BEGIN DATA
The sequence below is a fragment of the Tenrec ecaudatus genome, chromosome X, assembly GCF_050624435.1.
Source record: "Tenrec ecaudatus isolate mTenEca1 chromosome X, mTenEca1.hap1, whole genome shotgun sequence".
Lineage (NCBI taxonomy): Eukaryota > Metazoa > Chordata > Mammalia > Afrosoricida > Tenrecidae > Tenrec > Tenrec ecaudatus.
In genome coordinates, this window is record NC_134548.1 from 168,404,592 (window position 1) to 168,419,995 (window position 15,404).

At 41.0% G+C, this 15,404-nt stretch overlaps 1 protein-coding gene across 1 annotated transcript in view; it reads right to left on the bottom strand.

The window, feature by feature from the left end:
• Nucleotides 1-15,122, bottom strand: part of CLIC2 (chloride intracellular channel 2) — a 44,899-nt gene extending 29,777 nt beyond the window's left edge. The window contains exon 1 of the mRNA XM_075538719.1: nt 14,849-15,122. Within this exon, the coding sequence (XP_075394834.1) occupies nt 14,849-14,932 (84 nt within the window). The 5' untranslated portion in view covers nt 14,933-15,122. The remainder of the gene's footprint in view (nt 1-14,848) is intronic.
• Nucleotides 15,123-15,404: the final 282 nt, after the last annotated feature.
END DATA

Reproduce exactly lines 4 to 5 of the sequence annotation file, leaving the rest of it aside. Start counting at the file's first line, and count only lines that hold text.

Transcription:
In genome coordinates, this window is record NC_134548.1 from 168,404,592 (window position 1) to 168,419,995 (window position 15,404).

At 41.0% G+C, this 15,404-nt stretch overlaps 1 protein-coding gene across 1 annotated transcript in view; it reads right to left on the bottom strand.